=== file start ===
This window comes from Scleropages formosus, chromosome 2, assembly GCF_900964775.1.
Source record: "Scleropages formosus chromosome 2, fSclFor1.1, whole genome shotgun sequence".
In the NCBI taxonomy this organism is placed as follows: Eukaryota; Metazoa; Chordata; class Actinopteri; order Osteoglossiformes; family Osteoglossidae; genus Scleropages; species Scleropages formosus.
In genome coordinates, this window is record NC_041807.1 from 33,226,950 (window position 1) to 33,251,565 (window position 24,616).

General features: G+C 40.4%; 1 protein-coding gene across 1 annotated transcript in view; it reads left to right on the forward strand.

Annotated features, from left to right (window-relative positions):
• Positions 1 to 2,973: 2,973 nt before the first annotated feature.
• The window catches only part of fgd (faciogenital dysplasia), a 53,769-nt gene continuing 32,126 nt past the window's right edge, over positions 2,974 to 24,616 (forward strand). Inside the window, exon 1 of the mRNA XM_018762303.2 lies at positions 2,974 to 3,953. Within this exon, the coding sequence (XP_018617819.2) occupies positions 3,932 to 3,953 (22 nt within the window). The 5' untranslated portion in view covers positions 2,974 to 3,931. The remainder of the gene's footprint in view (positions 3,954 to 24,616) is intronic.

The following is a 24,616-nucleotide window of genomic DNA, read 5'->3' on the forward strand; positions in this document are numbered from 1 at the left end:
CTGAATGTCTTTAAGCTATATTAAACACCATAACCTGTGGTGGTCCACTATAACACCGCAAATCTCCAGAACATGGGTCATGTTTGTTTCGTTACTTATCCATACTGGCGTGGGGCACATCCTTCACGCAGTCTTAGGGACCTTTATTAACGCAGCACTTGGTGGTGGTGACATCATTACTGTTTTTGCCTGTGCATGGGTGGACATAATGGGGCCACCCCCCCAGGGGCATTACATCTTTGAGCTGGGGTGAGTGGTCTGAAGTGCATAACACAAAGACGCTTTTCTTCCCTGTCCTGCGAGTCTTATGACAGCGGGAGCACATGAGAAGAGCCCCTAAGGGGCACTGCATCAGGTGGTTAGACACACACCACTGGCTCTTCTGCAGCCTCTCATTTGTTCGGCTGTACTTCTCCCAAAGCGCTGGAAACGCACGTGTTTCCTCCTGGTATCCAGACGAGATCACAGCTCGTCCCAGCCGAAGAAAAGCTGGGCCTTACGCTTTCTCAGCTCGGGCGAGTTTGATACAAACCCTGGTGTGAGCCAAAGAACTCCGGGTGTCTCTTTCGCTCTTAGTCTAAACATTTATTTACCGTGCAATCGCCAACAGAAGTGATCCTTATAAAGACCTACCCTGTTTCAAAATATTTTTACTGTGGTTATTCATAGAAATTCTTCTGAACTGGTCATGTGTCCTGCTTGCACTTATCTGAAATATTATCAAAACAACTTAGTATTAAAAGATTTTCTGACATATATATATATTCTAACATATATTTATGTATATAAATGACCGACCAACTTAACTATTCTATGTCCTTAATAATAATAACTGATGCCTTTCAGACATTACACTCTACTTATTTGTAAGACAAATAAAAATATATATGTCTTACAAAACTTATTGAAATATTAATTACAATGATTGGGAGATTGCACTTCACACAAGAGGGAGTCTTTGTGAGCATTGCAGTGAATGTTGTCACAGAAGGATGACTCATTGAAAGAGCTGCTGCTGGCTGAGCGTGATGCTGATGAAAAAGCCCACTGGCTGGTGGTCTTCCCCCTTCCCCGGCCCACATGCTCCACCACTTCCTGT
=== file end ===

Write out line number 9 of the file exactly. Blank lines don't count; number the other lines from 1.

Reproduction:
The following is a 24,616-nucleotide window of genomic DNA, read 5'->3' on the forward strand; positions in this document are numbered from 1 at the left end: